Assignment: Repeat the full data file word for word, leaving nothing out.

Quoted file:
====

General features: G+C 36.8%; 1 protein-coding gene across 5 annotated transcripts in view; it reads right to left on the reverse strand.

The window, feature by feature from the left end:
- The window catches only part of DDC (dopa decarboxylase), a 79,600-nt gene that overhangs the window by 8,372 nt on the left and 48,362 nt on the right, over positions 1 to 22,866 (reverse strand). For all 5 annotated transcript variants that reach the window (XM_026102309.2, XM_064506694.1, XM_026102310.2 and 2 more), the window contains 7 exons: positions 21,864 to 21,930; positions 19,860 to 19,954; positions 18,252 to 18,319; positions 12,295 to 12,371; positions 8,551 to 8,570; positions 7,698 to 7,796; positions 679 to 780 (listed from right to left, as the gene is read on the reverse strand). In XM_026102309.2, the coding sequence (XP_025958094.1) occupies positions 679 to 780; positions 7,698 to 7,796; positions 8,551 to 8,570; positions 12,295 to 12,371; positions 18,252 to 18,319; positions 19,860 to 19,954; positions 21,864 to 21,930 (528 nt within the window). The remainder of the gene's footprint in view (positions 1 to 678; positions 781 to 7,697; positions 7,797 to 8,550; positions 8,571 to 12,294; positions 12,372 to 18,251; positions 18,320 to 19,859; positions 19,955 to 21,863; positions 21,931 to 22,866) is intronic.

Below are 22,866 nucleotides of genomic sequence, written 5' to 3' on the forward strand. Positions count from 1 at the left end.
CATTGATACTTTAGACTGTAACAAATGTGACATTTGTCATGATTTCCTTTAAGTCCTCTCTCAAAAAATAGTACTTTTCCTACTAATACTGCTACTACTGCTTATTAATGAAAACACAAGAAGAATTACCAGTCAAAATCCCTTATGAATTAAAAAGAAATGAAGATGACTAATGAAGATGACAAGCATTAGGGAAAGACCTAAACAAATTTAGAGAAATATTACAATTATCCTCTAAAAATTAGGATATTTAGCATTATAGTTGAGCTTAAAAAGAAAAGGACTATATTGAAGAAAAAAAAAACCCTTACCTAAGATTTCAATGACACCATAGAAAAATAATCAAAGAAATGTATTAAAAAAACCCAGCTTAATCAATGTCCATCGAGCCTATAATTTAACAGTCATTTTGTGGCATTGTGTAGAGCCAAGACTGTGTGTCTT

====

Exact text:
General features: G+C 36.8%; 1 protein-coding gene across 5 annotated transcripts in view; it reads right to left on the reverse strand.

The window, feature by feature from the left end:
- The window catches only part of DDC (dopa decarboxylase), a 79,600-nt gene that overhangs the window by 8,372 nt on the left and 48,362 nt on the right, over positions 1 to 22,866 (reverse strand). For all 5 annotated transcript variants that reach the window (XM_026102309.2, XM_064506694.1, XM_026102310.2 and 2 more), the window contains 7 exons: positions 21,864 to 21,930; positions 19,860 to 19,954; positions 18,252 to 18,319; positions 12,295 to 12,371; positions 8,551 to 8,570; positions 7,698 to 7,796; positions 679 to 780 (listed from right to left, as the gene is read on the reverse strand). In XM_026102309.2, the coding sequence (XP_025958094.1) occupies positions 679 to 780; positions 7,698 to 7,796; positions 8,551 to 8,570; positions 12,295 to 12,371; positions 18,252 to 18,319; positions 19,860 to 19,954; positions 21,864 to 21,930 (528 nt within the window). The remainder of the gene's footprint in view (positions 1 to 678; positions 781 to 7,697; positions 7,797 to 8,550; positions 8,571 to 12,294; positions 12,372 to 18,251; positions 18,320 to 19,859; positions 19,955 to 21,863; positions 21,931 to 22,866) is intronic.

Below are 22,866 nucleotides of genomic sequence, written 5' to 3' on the forward strand. Positions count from 1 at the left end.
CATTGATACTTTAGACTGTAACAAATGTGACATTTGTCATGATTTCCTTTAAGTCCTCTCTCAAAAAATAGTACTTTTCCTACTAATACTGCTACTACTGCTTATTAATGAAAACACAAGAAGAATTACCAGTCAAAATCCCTTATGAATTAAAAAGAAATGAAGATGACTAATGAAGATGACAAGCATTAGGGAAAGACCTAAACAAATTTAGAGAAATATTACAATTATCCTCTAAAAATTAGGATATTTAGCATTATAGTTGAGCTTAAAAAGAAAAGGACTATATTGAAGAAAAAAAAAACCCTTACCTAAGATTTCAATGACACCATAGAAAAATAATCAAAGAAATGTATTAAAAAAACCCAGCTTAATCAATGTCCATCGAGCCTATAATTTAACAGTCATTTTGTGGCATTGTGTAGAGCCAAGACTGTGTGTCTT